The report is about the estimated 320 to 443 million people who live trapped in chronic poverty - people who will remain poor for much or all of their lives and whose children are likely to inherit their poverty. The chronically poor experience multiple deprivations, including hunger, undernutrition, illiteracy, lack of access to safe drinking water and basic health services, social discrimination, physical insecurity and political exclusion. Many will die prematurely of easily preventable deaths.
Through our research we identify five main traps that underpin chronic poverty - insecurity, limited citizenship, spatial disadvantage, social discrimination and poor work opportunities - and outline key policy responses to these.
We argue that the development of a just social compact between citizens and states must be the focus for poverty eradication. Development actors can nurture such a compact through social protection, public services, effective anti-discrimination action, gender empowerment, economic growth and fiscal policy and the management of migration and urbanisation processes.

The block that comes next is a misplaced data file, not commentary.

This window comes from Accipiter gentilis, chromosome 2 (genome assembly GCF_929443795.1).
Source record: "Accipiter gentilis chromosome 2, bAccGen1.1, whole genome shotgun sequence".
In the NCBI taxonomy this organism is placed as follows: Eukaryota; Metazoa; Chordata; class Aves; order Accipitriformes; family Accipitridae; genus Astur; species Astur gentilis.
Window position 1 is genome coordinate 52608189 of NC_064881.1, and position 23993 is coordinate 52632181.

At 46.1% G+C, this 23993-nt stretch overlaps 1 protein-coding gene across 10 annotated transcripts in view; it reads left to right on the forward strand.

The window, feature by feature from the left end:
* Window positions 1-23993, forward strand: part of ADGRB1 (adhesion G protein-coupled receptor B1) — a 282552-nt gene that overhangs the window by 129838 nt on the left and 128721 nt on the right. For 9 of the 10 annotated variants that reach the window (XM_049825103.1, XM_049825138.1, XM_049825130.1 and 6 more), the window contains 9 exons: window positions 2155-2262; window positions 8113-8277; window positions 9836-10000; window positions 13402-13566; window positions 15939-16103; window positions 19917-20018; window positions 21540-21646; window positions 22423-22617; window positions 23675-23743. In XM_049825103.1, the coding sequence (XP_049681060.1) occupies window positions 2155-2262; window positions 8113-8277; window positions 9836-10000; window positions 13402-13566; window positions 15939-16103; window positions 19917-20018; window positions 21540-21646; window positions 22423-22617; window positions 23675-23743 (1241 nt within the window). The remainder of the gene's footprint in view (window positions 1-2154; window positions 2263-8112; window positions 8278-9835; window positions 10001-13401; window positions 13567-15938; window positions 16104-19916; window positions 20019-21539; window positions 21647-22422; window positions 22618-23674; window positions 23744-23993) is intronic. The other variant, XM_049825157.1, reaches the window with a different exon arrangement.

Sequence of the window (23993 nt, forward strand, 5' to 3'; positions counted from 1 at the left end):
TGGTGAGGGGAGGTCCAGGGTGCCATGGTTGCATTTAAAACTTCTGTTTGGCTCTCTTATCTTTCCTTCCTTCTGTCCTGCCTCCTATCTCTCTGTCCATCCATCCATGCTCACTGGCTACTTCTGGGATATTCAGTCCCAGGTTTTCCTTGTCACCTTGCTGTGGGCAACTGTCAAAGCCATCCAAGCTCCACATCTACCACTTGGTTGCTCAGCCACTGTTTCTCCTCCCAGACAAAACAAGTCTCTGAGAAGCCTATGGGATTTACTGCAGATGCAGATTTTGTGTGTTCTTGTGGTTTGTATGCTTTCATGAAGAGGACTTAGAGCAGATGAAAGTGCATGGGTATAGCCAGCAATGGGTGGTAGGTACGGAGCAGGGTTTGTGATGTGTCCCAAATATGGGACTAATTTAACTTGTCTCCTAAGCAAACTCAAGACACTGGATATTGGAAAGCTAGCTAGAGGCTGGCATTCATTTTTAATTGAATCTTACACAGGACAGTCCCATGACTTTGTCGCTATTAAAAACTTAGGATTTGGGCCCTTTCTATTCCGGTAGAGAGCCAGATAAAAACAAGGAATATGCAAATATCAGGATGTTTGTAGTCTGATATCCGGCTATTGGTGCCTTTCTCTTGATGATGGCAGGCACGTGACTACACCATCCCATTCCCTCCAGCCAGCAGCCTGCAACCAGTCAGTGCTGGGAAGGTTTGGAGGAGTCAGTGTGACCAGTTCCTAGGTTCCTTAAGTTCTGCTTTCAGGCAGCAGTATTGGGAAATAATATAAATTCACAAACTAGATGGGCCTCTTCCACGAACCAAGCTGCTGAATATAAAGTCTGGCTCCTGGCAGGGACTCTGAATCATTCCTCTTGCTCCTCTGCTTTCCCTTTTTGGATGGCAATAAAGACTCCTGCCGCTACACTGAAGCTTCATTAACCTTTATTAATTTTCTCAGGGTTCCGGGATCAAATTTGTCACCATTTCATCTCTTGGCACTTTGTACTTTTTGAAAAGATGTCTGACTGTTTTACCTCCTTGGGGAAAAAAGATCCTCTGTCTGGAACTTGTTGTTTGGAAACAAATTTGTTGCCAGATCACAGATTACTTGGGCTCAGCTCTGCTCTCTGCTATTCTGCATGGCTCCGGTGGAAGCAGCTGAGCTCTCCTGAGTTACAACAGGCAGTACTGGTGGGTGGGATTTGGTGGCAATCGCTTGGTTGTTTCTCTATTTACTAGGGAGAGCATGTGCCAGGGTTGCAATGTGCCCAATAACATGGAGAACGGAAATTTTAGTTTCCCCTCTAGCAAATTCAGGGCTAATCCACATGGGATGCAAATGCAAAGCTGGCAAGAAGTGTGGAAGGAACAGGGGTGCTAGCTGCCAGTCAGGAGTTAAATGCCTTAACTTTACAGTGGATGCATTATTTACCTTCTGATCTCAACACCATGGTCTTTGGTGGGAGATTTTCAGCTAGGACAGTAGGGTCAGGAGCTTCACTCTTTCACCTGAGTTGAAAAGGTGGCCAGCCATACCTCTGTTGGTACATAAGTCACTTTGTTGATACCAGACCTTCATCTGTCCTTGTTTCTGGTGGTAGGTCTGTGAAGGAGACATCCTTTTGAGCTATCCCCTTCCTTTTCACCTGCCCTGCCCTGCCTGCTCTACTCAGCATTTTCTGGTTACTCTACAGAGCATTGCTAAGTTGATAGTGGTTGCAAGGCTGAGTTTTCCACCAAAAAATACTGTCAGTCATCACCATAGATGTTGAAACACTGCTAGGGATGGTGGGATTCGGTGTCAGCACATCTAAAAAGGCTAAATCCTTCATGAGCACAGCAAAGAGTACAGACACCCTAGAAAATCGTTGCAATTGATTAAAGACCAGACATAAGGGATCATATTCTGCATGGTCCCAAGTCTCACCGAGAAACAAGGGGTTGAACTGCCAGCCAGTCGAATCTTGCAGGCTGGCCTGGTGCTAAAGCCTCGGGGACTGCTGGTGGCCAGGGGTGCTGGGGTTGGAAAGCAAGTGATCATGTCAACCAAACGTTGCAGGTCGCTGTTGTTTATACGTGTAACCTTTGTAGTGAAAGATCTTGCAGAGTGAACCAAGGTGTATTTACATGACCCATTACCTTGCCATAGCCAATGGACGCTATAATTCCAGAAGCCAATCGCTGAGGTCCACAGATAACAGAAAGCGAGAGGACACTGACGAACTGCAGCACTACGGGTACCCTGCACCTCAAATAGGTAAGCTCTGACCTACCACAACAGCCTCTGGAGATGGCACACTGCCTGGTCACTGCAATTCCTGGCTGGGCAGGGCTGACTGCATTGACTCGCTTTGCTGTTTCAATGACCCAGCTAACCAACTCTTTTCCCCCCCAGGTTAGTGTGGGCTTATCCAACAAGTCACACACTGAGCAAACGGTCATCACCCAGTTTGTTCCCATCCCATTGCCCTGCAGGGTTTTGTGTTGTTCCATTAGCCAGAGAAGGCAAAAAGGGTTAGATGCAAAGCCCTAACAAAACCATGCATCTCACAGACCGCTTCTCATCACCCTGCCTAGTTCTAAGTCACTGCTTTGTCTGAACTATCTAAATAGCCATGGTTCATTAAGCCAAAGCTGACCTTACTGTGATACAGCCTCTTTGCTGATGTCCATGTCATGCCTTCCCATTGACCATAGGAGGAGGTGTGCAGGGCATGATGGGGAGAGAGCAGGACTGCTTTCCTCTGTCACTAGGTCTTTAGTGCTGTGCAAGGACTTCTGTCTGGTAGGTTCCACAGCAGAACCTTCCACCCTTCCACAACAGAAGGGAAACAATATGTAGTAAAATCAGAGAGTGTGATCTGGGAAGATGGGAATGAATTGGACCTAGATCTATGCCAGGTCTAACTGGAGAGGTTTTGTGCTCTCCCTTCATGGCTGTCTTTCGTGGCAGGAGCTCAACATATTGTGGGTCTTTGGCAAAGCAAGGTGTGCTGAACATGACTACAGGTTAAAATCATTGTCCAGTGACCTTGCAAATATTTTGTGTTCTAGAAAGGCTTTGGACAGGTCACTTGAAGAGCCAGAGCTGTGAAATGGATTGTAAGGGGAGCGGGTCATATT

Most people in chronic poverty strive and work to improve their livelihoods, and to create a better future for their children in difficult circumstances. They need real commitment matched by actions and resources, to support their efforts and overcome the obstacles that trap them in poverty.
We argue that tackling chronic poverty is the global priority of our time and that eradicating poverty by 2025 is a feasible goal - if national governments and international organisations are willing to make the necessary political commitments and resource allocations.
It is our hope that this report will inspire deeper reflection on how to tackle chronic poverty effectively and - most of all - will stimulate action to make it happen.
Click here to download the Full report
Click here to download the Summary in Spanish